Go Fund Them

With students going back to school this month (if they haven’t already), families are facing a familiar task: Getting kids into sports and finding the money to pay for the activities.

With schools pinched for resources and parents nickled-and-dimed with school fees this time of year, some teams and/or individual families are now looking at the crowdfunding route to pay for their kids’ recreational fees.Youth gymnastics.jpg

This example comes from KATU in Portland, Oregon, where the coach of a cheerleading squad, Oregon Dream Teams in Beaverton, was looking to pay for a trip to the cheerleading World Championships in Orlando. The cost was $1,200 per cheerleader—and that’s on top of the minimum $4,000 the athlete pays for practices and regular competition.

Cher Fuller, the head coach, started a GoFundMe.com on line account for the squad, and asked people to make donations. Her goal was a thousand dollars, and raised a little more than that.

She’s not alone. Also in the Portland area, Karen Emmett, one of the crowdfunding parents quoted in the KATU story, set up a crowdfunding site for her daughter’s soccer expenses. In explaining why she did so, Emmett posted on the station’s Facebook page: “What isn’t mentioned in the video is not only am I a single mom, I’m working two jobs to pay our bills … and my daughter and her soccer team have been doing other fundraising (rummage sales, bake sales, can drives, yard work for neighbors, etc).

“I only opened an account because I was pushed by a lot of family and friends to do so. I was told to swallow my pride and admit that I need help paying for this.”

This isn’t unusual. Go to the gofundme.com website and on the left side you’ll see a menu of causes to which you can donate. Click on the ‘sports’ tab and you’ll see requests from teams (especially Little League teams in World Series playoffs) and individual athletes, all asking strangers to help pay for their expenses to play a sport, travel to playoffs, whatever.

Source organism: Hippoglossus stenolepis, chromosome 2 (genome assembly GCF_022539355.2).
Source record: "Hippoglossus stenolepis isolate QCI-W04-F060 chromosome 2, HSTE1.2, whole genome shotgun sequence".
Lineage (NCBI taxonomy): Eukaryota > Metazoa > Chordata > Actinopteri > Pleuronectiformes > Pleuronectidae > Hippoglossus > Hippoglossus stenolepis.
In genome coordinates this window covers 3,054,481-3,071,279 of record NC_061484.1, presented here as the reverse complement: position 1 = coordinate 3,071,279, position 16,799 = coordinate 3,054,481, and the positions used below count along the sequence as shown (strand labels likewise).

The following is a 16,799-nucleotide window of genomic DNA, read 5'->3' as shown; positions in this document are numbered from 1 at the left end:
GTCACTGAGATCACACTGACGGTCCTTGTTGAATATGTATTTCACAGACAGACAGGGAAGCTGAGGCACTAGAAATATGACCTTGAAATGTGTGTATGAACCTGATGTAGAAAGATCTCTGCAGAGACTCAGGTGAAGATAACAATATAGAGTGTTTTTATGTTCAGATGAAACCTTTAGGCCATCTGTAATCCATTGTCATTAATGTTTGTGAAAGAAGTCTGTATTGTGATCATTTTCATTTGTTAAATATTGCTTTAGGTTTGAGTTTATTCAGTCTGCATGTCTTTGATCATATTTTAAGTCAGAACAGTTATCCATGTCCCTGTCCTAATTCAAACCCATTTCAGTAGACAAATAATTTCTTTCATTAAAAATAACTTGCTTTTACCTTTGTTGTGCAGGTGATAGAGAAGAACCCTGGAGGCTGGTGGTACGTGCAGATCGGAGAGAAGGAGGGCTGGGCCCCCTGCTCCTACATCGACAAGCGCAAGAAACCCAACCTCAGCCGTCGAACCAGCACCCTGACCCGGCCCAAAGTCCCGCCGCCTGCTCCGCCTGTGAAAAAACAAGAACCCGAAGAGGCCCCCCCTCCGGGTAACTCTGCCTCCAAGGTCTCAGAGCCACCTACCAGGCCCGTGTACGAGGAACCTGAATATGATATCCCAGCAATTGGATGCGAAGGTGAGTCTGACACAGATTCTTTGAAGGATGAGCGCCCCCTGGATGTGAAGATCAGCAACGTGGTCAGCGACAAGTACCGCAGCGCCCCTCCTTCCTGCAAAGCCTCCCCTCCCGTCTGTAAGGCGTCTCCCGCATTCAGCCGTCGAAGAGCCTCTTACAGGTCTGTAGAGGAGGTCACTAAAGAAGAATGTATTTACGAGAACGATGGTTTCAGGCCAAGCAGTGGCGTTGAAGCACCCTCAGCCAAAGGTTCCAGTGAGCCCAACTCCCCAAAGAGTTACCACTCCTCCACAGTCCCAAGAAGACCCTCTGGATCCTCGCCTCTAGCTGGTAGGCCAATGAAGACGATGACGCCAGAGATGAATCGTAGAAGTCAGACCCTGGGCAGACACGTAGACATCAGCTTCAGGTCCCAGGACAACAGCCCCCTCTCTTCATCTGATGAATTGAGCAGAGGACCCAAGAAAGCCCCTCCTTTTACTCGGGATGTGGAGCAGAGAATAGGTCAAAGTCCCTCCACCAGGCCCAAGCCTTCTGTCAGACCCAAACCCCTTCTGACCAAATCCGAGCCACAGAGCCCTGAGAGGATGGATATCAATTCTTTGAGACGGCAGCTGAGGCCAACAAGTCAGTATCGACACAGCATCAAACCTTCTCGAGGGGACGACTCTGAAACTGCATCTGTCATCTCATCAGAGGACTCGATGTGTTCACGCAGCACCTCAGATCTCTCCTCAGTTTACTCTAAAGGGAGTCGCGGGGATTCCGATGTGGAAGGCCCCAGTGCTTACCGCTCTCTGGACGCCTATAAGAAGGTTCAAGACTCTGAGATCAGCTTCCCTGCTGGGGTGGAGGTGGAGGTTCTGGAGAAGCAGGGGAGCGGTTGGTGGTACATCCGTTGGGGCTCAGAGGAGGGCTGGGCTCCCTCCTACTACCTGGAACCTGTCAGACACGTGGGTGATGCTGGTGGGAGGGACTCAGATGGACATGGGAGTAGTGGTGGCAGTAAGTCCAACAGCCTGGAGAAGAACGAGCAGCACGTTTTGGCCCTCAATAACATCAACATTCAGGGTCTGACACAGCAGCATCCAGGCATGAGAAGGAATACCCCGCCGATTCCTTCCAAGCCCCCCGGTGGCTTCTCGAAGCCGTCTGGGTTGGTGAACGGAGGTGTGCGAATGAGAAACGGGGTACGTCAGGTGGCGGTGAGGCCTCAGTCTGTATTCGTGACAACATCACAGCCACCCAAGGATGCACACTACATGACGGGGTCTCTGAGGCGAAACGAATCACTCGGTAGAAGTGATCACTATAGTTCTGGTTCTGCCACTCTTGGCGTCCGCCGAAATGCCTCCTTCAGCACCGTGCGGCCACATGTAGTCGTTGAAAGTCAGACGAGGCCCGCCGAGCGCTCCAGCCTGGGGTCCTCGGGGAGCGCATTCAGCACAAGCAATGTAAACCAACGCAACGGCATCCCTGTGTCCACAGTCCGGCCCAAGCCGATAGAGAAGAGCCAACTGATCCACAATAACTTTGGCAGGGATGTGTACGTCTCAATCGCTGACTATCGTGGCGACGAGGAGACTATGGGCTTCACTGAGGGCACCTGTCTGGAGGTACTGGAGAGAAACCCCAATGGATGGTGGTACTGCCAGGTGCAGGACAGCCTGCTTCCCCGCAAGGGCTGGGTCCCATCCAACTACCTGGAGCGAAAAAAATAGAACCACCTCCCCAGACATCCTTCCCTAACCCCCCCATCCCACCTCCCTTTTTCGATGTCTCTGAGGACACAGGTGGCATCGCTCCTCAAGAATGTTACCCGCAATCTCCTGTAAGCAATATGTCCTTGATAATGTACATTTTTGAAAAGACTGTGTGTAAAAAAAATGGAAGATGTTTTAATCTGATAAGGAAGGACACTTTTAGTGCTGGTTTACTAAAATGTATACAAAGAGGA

Crowdfunding is a relatively new phenomenon, but now that it is pervasive in youth sports, perhaps it’s time to look at the cost of youth sports altogether. For those who wonder why those kids aren’t washing cars and doing other fundraisers to pay for their sports, see the quote from Karen Emmett, who says the team had been fundraising in more traditional methods to get enough money.

Are youth sports, especially traveling team costs, too expensive now? Are parents less willing to chip in or are financially unable to pay for their children to play? As sports professionals it’s up to us to make sure EVERY child who wants to play sports can, regardless of financial status or ability to pay. If you haven’t done so, perhaps its time to look into charitable funds connected to what we do, to make sure kids can still play sports.

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